The Interim Provisions on Labor Dispatch were published by the Chinese Ministry of Human Resources and Social Security on January 24, 2014, and came into effect on March 1, 2014 ("Interim Provisions"). The Interim Provisions require that no more than 10 percent of a company's total workforce can be engaged through labor-dispatch arrangements (akin to independent contract workers in common law countries). Companies that are not currently compliant with the Interim Provisions must adjust their employment structure to comply with the 10 percent cap by March 1, 2016. 

In order to comply with this cap requirement, many foreign invested enterprises ("FIEs") are contemplating outsourcing work originally undertaken by dispatch workers to third-party service providers. FIEs should be careful outsourcing work in this way as the Interim Provisions prohibit some forms of outsourcing and provide limited guidance on how to distinguish between legitimate outsourcing and prohibited indirect labor-dispatch arrangements.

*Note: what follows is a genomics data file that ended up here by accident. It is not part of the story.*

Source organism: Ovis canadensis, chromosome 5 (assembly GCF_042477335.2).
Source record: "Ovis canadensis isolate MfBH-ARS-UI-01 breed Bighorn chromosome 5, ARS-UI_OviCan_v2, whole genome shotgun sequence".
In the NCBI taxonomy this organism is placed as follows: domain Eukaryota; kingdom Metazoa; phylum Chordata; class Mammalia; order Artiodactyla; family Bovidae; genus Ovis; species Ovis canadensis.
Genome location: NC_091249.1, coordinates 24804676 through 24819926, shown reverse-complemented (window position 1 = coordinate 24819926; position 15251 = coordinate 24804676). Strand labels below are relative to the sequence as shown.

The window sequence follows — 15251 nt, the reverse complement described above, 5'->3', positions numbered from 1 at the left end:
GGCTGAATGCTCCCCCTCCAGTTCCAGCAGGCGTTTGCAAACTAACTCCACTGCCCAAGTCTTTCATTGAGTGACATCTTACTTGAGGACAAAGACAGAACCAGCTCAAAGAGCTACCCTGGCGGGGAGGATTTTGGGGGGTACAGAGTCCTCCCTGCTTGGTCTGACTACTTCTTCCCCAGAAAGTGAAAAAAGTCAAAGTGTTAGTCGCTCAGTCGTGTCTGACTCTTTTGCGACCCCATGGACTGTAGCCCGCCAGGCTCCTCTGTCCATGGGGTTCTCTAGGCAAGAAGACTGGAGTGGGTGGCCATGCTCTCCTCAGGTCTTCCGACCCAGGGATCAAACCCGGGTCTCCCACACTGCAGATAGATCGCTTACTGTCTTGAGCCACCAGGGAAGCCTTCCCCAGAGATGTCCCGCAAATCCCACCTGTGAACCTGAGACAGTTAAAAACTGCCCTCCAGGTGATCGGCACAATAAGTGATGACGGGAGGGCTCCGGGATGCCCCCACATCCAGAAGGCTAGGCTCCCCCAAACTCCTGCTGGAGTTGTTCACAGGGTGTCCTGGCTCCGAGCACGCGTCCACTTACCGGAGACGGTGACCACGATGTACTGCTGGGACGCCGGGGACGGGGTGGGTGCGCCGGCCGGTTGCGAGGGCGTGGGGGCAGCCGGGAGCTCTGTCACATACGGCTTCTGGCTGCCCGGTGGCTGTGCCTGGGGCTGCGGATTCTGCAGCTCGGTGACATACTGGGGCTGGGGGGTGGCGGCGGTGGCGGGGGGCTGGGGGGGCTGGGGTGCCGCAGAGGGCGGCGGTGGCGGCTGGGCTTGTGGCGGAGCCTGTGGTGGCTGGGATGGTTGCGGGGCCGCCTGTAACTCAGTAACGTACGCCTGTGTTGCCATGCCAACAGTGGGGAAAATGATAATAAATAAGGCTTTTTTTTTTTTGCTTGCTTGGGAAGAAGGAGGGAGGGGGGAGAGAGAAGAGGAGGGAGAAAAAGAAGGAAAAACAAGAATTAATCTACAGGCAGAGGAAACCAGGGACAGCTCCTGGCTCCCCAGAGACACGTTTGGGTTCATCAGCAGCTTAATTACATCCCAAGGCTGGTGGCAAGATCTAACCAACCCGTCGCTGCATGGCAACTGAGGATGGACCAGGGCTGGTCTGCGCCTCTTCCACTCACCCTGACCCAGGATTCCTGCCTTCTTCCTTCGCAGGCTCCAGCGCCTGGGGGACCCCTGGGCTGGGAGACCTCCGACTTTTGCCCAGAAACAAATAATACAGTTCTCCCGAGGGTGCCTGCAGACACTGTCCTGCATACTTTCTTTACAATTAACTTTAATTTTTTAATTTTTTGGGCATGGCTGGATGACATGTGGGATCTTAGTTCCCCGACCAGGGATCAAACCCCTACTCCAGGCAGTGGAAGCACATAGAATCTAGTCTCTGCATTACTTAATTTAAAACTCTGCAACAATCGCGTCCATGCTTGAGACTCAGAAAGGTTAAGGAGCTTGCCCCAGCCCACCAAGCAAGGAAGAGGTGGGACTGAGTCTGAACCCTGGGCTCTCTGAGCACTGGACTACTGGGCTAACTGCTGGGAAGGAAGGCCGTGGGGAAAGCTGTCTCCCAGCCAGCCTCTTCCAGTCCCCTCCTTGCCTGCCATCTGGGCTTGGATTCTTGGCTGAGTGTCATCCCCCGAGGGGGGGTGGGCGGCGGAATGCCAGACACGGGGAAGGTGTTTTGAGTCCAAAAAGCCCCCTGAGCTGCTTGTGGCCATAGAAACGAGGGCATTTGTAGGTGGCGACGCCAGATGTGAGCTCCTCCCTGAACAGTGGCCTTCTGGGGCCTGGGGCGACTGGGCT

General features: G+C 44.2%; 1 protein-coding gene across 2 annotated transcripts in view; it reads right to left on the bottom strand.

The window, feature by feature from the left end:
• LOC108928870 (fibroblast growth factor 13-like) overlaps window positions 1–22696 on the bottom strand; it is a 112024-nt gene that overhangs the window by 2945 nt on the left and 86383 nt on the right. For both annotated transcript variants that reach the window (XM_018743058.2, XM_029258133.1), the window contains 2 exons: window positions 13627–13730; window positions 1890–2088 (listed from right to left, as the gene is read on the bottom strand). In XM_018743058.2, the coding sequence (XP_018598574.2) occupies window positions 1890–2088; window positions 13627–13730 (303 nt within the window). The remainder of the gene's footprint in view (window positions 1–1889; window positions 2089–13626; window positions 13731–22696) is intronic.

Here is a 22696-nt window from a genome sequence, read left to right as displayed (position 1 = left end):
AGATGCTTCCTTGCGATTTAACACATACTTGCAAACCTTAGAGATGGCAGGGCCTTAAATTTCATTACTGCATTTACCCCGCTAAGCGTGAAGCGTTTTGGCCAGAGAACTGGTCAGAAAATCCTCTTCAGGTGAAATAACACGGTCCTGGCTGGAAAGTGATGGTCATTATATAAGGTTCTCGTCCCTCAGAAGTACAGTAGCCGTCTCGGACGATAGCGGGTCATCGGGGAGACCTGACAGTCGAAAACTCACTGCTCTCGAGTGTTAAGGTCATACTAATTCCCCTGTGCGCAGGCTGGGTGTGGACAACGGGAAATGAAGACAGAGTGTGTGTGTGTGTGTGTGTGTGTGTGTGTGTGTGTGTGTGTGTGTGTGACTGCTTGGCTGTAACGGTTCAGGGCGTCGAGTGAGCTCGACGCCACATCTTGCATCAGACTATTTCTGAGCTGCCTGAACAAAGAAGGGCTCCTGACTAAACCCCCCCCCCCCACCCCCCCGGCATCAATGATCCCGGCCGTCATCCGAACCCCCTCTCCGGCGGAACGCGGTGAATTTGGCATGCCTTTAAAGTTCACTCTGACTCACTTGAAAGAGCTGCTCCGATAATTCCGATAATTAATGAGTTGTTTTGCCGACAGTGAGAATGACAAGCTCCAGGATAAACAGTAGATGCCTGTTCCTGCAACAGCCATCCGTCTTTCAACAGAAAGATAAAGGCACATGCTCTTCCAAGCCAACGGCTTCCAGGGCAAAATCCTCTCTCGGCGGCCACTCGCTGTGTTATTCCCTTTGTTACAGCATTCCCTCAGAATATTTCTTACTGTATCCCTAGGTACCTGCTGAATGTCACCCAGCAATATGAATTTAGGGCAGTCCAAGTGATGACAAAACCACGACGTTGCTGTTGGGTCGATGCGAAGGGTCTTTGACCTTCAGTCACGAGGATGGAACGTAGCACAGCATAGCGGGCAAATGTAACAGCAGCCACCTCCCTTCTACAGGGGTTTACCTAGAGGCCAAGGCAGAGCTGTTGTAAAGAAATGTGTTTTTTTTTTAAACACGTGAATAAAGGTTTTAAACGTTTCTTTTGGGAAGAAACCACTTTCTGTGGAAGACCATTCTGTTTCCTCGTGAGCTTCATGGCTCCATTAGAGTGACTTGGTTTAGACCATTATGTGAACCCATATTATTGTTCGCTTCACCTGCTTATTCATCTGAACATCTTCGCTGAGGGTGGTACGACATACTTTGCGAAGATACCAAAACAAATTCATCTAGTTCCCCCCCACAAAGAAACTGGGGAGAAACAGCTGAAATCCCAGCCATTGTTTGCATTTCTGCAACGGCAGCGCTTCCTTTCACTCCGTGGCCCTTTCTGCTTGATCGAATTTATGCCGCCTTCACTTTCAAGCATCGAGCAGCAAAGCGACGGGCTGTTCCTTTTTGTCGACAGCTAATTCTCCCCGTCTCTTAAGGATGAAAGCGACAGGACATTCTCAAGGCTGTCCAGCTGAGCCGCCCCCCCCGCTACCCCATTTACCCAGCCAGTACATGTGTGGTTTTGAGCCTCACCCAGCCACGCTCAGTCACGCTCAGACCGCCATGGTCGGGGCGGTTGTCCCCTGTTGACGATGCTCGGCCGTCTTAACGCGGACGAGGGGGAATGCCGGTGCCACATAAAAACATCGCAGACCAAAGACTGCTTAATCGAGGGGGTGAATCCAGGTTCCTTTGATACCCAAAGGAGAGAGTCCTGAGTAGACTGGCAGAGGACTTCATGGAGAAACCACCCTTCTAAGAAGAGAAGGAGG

A recent ruling issued by the Shanghai No. 2 Intermediate People's Court on May 15, 2014 ((2014) Hu Er Zhong Min Yi (Min) Zhong No. 408) provides us with some assistance to distinguish the difference between a legitimate outsourcing arrangement and indirect labor-dispatch arrangements prohibited by the Interim Provisions. In this case, the court emphasized that the third-party service provider was a true outsourcing arrangement because the service provider had management power over its workers, controlled the production process, and directly instructed, supervised, and managed its workers. By comparison, a prohibited indirect labor-dispatch arrangement would have arisen where the contracting company did not exercise direct management over the service provider's workers, nor did it instruct or control them.

Since the Interim Provisions are silent on how to distinguish these two arrangements, it is possible that courts and labor authorities of other jurisdictions in China may take into account other factors on a case-by-case basis. The control and management over workers, however, is likely to be one of the most important factors to consider in Shanghai as well as in other locales of China.